Archimedes knew that the irregularly shaped wreath could be crushed into a cube whose volume could be calculated and compared with the mass. Baffled, Archimedes is said to have taken an immersion bath and observed from the rise of the water upon entering that he could calculate the volume of the gold wreath through the displacement of the water. Upon this discovery, he leapt from his bath and ran naked through the streets shouting, "Eureka! Eureka!". As a result, the term "eureka" entered common parlance and is used today to indicate a moment of enlightenment; the story first appeared in written form in Vitruvius' books of architecture, two centuries after it took place. Some scholars have doubted the accuracy of this tale, saying among other things that the method would have required precise measurements that would have been difficult to make at the time. From the equation for density, mass density has units of mass divided by volume; as there are many units of mass and volume covering many different magnitudes there are a large number of units for mass density in use.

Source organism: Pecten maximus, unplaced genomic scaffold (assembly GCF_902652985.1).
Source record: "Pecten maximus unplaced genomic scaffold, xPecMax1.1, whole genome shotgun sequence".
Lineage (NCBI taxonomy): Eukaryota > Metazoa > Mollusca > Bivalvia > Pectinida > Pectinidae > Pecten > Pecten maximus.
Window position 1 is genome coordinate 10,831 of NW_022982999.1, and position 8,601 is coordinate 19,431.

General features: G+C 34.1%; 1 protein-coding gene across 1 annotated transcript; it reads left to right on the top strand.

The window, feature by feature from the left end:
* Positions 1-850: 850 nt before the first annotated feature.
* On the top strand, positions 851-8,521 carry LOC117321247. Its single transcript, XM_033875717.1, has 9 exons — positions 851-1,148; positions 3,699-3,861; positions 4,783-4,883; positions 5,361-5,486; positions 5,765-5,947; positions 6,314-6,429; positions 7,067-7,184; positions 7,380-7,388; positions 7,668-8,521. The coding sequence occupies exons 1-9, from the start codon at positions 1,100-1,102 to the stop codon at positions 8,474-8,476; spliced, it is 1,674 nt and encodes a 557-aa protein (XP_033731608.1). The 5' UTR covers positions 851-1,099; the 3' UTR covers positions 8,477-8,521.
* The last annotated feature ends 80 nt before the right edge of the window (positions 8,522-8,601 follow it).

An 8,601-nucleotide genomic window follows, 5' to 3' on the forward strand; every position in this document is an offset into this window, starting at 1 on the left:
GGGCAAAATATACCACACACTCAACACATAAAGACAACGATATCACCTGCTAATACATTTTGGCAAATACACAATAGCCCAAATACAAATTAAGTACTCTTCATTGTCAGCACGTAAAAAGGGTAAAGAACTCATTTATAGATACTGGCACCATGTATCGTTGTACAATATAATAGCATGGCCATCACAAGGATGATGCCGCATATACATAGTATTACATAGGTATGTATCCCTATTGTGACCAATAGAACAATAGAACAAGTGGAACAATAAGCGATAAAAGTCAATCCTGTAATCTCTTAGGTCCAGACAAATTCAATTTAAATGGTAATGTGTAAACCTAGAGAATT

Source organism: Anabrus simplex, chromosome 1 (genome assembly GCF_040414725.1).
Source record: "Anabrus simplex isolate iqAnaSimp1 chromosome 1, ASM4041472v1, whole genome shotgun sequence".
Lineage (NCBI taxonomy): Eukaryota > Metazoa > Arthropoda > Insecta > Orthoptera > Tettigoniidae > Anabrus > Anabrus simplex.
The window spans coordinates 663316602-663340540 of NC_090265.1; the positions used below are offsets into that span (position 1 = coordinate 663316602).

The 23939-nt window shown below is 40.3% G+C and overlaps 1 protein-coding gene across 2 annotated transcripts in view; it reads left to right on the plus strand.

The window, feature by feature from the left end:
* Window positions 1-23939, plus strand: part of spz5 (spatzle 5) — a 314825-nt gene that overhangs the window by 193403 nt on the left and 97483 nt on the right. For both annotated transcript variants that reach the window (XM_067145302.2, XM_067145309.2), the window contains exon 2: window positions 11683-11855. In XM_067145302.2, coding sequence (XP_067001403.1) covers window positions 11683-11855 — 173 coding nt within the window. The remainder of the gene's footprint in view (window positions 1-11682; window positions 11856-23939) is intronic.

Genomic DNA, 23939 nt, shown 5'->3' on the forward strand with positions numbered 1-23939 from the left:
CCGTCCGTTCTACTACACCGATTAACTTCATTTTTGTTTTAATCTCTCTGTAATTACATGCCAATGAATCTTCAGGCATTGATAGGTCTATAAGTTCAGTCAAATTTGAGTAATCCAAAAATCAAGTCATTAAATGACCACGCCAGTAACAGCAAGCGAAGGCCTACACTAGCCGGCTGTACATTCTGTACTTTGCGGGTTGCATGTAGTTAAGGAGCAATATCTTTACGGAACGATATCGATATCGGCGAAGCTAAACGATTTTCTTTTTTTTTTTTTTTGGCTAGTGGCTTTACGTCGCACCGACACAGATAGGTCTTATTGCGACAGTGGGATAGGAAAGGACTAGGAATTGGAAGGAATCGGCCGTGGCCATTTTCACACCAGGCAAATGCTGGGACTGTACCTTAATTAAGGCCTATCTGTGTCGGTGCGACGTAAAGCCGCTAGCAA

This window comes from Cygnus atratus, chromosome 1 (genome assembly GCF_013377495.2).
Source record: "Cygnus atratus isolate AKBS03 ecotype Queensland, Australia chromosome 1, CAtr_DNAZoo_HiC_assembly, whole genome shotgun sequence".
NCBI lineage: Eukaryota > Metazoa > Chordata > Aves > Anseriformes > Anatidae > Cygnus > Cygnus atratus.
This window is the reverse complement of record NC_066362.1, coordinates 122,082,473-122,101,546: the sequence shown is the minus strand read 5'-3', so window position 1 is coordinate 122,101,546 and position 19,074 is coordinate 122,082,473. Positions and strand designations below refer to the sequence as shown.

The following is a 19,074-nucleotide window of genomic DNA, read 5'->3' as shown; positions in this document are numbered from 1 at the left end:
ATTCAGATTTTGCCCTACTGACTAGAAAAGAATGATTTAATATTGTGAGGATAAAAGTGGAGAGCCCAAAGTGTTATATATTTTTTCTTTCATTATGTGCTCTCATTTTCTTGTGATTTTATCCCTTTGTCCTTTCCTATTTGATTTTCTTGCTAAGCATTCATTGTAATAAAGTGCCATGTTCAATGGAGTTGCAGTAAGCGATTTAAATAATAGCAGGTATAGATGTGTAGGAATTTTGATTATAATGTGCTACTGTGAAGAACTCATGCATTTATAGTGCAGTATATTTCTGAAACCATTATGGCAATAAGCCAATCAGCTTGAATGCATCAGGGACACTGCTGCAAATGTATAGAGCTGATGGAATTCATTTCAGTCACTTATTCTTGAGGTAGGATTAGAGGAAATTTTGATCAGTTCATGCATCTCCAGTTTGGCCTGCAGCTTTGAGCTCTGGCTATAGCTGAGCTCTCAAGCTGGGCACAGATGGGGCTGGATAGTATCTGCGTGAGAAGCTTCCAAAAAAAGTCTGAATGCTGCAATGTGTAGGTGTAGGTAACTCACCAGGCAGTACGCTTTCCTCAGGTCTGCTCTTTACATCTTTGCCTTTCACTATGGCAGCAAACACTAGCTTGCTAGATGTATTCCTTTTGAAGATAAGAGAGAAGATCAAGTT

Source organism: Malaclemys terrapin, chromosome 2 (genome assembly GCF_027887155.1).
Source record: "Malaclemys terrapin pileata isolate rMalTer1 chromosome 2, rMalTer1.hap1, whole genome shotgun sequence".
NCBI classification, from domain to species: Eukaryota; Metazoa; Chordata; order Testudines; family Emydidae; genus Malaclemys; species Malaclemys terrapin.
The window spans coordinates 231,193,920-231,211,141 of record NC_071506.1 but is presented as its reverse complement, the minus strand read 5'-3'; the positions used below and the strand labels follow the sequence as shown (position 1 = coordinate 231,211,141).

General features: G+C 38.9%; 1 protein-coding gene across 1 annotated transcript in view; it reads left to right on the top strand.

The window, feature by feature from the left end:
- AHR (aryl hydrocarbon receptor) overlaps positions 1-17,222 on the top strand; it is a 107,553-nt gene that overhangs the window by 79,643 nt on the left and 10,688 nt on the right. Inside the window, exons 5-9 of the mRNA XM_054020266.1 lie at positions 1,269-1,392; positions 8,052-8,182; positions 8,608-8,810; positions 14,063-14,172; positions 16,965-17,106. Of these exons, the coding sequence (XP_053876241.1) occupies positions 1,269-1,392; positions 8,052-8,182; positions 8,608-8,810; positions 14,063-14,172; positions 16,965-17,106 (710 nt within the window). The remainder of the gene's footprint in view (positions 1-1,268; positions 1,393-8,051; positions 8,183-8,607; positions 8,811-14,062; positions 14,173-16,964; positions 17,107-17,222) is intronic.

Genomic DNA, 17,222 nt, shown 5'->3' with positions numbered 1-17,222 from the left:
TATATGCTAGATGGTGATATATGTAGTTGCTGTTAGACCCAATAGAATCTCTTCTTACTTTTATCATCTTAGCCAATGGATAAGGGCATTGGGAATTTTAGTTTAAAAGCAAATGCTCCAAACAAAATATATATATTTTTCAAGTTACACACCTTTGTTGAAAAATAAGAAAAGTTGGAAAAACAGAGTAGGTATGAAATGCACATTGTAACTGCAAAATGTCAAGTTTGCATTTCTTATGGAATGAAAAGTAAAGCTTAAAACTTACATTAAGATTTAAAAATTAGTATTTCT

The SI unit of kilogram per cubic metre and the cgs unit of gram per cubic centimetre are the most used units for density. One g/cm3 is equal to one thousand kg/m3. One cubic centimetre is equal to one millilitre. In industry, other larger or smaller units of mass and or volume are more practical and US customary units may be used. See below for a list of some of the most common units of density. A number of techniques as well as standards exist for the measurement of density of materials; such techniques include the use of a hydrometer, Hydrostatic balance, immersed body method, air comparison pycnometer, oscillating densitometer, as well as pour and tap. However, each individual method or technique measures different types of density, therefore it is necessary to have an understanding of the type of density being measured as well as the type of material in question; the density at all points of a homogeneous object equals its total mass divided by its total volume. The mass is measured with a scale or balance.